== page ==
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In order to start browsing the photocopy of the original David Milman's second Ph.D. thesis, click the link "to facsimile of D.Milman's Ph.D. thesis" found in this text right below the photo of the general view of David Milman's Ph.D. Thesis that in this photo is shown open on its title page. You will then find yourself below this my INTRODUCTION note looking at the sequenced complete list of relatively small photos, each being the photocopy of one page of the original Thesis, all pages of it listed this way. Clicking on the first photo of this list, or on the text-link by it that says "Title Page" you will see the readable photocopy of the original title page of the Thesis with shown on it year 1950, and, further, clicking on this photocopy of the original title page of this Thesis, at any spot of it that you may want to see better, you will get significant zoom into this spot. Similarly, you may read and/or closely examine a photocopy of any other original page of your choice of this Thesis: Table of Content, Introduction, pages of the main body of Thesis.
Although this INTRODUCTION note addresses wide variety of readers not at all limited to mathematicians, but, rather, it addresses general population of those capable of thinking and interested in it people, since the Thesis is in the field of Mathematics, it will be fair to devote this just one paragraph to in precise accurate Math terms listing the key elements of this Thesis. I recommend that the readers, who are not mathematicians, skip it and continue reading from the next paragraph. The major quality of this Thesis is that, on one hand, it covers wide variety of topics that had just started flourishing at the time, so, the related to them research within this Thesis did very meaningfully enrich those topics, e.g., ergodic theories and dynamic systems, while, on the other hand, the author offers strictly and only his own completely authentic approaches and takes. Some of them are totally unique - such are the offered by him methods of the established by him science of geometry of Banach spaces, of which the powerful initial point is given by his own extreme points theorem. Others are offered in parallel with contemporary to him vanguard mathematicians, for instance, he firmly stands on the grounds of defining qualities of the sets being formulated in much richer, than the sets themselves, functions over these sets: e.g., this way he defines both the topologies of the sets, and the dynamic systems. In all of this can be clearly traced the constructed by him characteristic method of the science he establishes - the geometry of Banach spaces. Enlisting the key points of this Thesis, it consists of four chapters:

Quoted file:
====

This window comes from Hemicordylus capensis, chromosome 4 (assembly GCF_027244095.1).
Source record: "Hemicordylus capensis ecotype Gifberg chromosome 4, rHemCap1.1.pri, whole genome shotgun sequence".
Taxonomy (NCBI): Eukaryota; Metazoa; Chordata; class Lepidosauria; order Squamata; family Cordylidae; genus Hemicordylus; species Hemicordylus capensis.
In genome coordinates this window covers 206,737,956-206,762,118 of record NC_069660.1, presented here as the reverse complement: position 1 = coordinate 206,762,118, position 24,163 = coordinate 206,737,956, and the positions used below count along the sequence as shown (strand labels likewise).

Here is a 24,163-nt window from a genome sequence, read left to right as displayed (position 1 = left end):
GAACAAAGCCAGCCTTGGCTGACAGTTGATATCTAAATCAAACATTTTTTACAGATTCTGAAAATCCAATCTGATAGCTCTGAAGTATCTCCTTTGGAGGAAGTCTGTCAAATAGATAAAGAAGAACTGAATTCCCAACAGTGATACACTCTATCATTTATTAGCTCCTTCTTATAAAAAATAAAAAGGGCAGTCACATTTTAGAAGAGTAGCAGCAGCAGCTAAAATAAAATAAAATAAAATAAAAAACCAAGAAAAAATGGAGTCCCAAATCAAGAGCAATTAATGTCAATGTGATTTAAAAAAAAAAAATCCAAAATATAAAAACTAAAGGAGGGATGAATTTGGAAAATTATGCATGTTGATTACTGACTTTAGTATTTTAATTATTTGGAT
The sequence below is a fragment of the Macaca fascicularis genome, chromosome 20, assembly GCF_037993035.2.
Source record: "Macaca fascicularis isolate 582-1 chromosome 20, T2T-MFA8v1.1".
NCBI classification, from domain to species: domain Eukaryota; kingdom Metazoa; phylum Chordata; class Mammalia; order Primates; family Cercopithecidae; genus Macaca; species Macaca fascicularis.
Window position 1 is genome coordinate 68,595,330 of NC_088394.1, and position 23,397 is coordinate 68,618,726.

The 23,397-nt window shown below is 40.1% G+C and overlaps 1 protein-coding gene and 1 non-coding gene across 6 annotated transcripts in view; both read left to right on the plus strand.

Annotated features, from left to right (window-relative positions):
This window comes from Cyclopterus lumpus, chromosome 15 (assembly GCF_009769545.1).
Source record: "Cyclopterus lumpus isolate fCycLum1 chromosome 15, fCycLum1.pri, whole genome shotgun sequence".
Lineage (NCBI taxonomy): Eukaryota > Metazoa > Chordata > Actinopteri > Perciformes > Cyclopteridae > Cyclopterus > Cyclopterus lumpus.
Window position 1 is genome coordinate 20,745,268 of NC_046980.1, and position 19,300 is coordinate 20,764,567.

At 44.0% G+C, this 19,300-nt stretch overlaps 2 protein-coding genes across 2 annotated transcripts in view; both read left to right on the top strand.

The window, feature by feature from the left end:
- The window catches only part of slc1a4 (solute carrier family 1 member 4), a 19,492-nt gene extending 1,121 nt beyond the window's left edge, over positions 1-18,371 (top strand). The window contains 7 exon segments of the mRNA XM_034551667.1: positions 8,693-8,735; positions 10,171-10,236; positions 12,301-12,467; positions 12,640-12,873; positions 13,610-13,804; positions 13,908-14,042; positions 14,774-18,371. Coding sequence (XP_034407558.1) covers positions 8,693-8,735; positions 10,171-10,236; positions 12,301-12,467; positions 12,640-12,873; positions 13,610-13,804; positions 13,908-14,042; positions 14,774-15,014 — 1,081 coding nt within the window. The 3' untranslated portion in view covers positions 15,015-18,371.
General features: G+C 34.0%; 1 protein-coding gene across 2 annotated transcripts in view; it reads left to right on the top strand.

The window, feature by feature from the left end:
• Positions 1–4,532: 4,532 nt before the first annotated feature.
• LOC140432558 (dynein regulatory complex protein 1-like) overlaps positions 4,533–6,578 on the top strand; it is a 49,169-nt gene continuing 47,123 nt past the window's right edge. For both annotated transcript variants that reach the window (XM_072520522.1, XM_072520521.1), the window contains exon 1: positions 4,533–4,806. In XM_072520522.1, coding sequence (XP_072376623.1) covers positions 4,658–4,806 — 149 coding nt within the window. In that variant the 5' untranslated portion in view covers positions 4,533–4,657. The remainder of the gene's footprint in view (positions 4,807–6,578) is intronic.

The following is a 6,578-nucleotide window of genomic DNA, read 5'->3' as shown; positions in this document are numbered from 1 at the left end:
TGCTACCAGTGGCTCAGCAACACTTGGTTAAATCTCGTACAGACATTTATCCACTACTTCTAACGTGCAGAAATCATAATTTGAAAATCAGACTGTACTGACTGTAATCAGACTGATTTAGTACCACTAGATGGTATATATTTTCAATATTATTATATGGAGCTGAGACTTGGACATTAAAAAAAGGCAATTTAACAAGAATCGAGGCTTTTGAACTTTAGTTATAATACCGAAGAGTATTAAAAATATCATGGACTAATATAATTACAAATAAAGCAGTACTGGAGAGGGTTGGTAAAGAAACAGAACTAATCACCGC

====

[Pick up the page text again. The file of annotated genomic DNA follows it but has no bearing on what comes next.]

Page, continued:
Further, this Introduction addresses general public, as well as mathematicians, and, consequently, I replace each Math term with my attempt to make it relatively acceptable for a reader who is not a mathematician.